The 19 firefighters killed in Arizona's Yarnell Hill Fire were among "the best of the best" in their field, say peers—but that wasn't enough to protect members of the Granite Mountain Interagency Hotshot Crew when the fire took a quick, unexpected turn. "Only Mother Nature might be able to explain" the details, says a local fire chief, but the Wall Street Journal reports that the men faced a "burn over," with flames shifting direction too quickly for the firefighters to avoid them. At the time, the men were between a pair of ridges, the Arizona Republic notes, and thunderstorms overhead combined with erratic winds and drought conditions for "explosive fire behavior," one official tells ABC News.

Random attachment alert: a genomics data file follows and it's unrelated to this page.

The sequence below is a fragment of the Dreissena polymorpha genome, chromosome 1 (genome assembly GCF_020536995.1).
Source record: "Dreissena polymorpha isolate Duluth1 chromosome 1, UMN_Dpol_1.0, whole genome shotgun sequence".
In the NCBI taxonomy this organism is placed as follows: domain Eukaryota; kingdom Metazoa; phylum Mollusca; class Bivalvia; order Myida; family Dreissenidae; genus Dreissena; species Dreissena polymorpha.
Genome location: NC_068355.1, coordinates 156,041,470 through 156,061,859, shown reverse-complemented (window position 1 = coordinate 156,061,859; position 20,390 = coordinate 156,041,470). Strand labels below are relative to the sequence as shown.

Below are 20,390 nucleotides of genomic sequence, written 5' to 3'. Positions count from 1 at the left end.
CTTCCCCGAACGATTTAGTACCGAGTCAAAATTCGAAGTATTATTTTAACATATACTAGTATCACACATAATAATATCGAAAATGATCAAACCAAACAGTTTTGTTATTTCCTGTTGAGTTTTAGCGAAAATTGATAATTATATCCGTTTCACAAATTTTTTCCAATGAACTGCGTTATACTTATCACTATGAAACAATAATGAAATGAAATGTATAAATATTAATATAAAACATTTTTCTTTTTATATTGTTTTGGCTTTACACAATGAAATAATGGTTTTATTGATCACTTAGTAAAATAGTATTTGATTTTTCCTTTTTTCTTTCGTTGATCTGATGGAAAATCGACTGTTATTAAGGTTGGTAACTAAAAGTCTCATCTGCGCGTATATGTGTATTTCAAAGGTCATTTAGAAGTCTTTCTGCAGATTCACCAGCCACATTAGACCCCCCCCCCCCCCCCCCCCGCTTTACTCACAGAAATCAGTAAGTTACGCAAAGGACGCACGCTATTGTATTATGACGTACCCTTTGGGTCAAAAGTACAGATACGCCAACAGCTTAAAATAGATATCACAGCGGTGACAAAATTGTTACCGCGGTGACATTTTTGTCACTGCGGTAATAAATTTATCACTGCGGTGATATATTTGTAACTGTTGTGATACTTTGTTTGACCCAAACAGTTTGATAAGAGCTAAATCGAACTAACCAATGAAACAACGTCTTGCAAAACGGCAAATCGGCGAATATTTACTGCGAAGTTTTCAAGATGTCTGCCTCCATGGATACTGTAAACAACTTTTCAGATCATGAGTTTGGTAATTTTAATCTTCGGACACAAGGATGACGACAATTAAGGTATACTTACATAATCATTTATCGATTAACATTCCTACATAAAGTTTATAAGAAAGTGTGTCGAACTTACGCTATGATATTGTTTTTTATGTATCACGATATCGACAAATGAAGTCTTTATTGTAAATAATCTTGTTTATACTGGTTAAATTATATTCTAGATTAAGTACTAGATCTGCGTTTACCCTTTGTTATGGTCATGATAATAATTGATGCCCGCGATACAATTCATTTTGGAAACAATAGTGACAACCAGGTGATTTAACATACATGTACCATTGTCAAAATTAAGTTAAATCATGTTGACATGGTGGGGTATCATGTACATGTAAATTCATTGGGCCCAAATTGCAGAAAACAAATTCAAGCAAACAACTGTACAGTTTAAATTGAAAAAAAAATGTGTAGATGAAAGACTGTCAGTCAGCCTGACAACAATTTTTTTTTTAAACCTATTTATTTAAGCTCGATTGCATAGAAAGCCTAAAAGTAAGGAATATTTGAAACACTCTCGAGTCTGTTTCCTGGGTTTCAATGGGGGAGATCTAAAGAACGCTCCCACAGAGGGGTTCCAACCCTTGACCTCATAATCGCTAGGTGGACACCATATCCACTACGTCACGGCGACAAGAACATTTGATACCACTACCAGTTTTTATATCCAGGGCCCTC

Up to 10 people selected from around the country will investigate the deaths and issue a report. Burn overs are among the biggest dangers for firefighters—including hotshots, who train at least 80 hours at the start of every fire season. There are some 110 such groups in the US, with about 20 members each, the Journal notes. But this team is the only one that's part of a city fire department. At 4:50pm on Sunday, the men radioed to say their fire shelters were set up, a forestry official says, per the Guardian; it was the crew's last transmission. Crews weren't able to access the area for hours. "It was too hot and smokey," says a forestry official. (Read more firefighters stories.)